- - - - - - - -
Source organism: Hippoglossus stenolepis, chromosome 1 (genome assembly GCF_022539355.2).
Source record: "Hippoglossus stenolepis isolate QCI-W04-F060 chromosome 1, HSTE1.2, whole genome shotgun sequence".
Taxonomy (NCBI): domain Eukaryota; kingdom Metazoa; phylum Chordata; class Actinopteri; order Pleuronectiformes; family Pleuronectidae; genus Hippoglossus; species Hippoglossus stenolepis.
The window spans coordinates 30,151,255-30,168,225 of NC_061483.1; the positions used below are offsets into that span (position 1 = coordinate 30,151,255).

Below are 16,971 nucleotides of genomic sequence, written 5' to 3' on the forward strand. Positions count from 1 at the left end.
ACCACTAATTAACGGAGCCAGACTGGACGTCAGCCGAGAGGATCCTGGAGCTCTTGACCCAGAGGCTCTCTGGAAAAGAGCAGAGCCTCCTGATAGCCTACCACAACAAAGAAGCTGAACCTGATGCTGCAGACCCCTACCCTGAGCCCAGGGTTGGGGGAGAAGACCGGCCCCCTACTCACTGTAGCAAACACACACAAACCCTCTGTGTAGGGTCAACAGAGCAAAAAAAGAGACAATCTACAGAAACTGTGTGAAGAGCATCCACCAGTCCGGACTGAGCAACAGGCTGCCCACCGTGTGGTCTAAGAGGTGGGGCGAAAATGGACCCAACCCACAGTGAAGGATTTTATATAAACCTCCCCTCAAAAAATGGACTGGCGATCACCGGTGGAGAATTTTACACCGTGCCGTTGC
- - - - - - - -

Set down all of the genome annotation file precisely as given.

Source organism: Hippoglossus stenolepis, chromosome 1 (genome assembly GCF_022539355.2).
Source record: "Hippoglossus stenolepis isolate QCI-W04-F060 chromosome 1, HSTE1.2, whole genome shotgun sequence".
Taxonomy (NCBI): domain Eukaryota; kingdom Metazoa; phylum Chordata; class Actinopteri; order Pleuronectiformes; family Pleuronectidae; genus Hippoglossus; species Hippoglossus stenolepis.
The window spans coordinates 30,151,255-30,168,225 of NC_061483.1; the positions used below are offsets into that span (position 1 = coordinate 30,151,255).

Below are 16,971 nucleotides of genomic sequence, written 5' to 3' on the forward strand. Positions count from 1 at the left end.
ACCACTAATTAACGGAGCCAGACTGGACGTCAGCCGAGAGGATCCTGGAGCTCTTGACCCAGAGGCTCTCTGGAAAAGAGCAGAGCCTCCTGATAGCCTACCACAACAAAGAAGCTGAACCTGATGCTGCAGACCCCTACCCTGAGCCCAGGGTTGGGGGAGAAGACCGGCCCCCTACTCACTGTAGCAAACACACACAAACCCTCTGTGTAGGGTCAACAGAGCAAAAAAAGAGACAATCTACAGAAACTGTGTGAAGAGCATCCACCAGTCCGGACTGAGCAACAGGCTGCCCACCGTGTGGTCTAAGAGGTGGGGCGAAAATGGACCCAACCCACAGTGAAGGATTTTATATAAACCTCCCCTCAAAAAATGGACTGGCGATCACCGGTGGAGAATTTTACACCGTGCCGTTGC